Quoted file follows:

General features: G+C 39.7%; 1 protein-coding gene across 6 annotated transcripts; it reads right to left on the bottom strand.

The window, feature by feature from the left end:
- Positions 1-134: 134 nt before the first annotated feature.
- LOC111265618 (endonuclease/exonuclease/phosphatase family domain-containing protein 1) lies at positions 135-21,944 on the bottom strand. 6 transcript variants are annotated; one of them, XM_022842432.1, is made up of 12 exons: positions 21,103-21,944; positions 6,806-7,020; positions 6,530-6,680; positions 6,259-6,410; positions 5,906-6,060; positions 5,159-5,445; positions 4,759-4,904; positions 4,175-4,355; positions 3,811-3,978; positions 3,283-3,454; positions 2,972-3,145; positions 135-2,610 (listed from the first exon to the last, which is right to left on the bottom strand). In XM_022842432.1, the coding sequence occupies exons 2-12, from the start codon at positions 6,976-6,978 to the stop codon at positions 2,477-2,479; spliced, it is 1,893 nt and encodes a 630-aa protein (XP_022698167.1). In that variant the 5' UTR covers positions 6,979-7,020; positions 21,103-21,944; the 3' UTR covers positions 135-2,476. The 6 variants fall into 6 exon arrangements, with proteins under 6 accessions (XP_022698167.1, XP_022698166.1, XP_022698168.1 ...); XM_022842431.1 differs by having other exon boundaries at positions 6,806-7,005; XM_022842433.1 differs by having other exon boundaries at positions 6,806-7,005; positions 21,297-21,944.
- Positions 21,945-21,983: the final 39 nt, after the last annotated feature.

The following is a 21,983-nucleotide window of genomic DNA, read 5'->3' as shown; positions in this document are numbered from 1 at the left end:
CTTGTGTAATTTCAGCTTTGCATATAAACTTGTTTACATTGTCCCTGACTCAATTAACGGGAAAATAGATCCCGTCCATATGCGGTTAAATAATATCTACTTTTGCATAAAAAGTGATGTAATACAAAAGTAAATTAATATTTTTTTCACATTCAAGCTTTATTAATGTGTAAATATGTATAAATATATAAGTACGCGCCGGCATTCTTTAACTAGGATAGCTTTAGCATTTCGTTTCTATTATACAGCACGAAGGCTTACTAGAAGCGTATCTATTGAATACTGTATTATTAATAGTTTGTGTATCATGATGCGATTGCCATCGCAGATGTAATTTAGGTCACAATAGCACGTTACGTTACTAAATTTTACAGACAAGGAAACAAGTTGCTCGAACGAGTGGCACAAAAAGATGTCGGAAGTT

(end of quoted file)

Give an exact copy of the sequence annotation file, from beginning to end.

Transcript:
General features: G+C 39.7%; 1 protein-coding gene across 6 annotated transcripts; it reads right to left on the bottom strand.

The window, feature by feature from the left end:
- Positions 1-134: 134 nt before the first annotated feature.
- LOC111265618 (endonuclease/exonuclease/phosphatase family domain-containing protein 1) lies at positions 135-21,944 on the bottom strand. 6 transcript variants are annotated; one of them, XM_022842432.1, is made up of 12 exons: positions 21,103-21,944; positions 6,806-7,020; positions 6,530-6,680; positions 6,259-6,410; positions 5,906-6,060; positions 5,159-5,445; positions 4,759-4,904; positions 4,175-4,355; positions 3,811-3,978; positions 3,283-3,454; positions 2,972-3,145; positions 135-2,610 (listed from the first exon to the last, which is right to left on the bottom strand). In XM_022842432.1, the coding sequence occupies exons 2-12, from the start codon at positions 6,976-6,978 to the stop codon at positions 2,477-2,479; spliced, it is 1,893 nt and encodes a 630-aa protein (XP_022698167.1). In that variant the 5' UTR covers positions 6,979-7,020; positions 21,103-21,944; the 3' UTR covers positions 135-2,476. The 6 variants fall into 6 exon arrangements, with proteins under 6 accessions (XP_022698167.1, XP_022698166.1, XP_022698168.1 ...); XM_022842431.1 differs by having other exon boundaries at positions 6,806-7,005; XM_022842433.1 differs by having other exon boundaries at positions 6,806-7,005; positions 21,297-21,944.
- Positions 21,945-21,983: the final 39 nt, after the last annotated feature.

The following is a 21,983-nucleotide window of genomic DNA, read 5'->3' as shown; positions in this document are numbered from 1 at the left end:
CTTGTGTAATTTCAGCTTTGCATATAAACTTGTTTACATTGTCCCTGACTCAATTAACGGGAAAATAGATCCCGTCCATATGCGGTTAAATAATATCTACTTTTGCATAAAAAGTGATGTAATACAAAAGTAAATTAATATTTTTTTCACATTCAAGCTTTATTAATGTGTAAATATGTATAAATATATAAGTACGCGCCGGCATTCTTTAACTAGGATAGCTTTAGCATTTCGTTTCTATTATACAGCACGAAGGCTTACTAGAAGCGTATCTATTGAATACTGTATTATTAATAGTTTGTGTATCATGATGCGATTGCCATCGCAGATGTAATTTAGGTCACAATAGCACGTTACGTTACTAAATTTTACAGACAAGGAAACAAGTTGCTCGAACGAGTGGCACAAAAAGATGTCGGAAGTT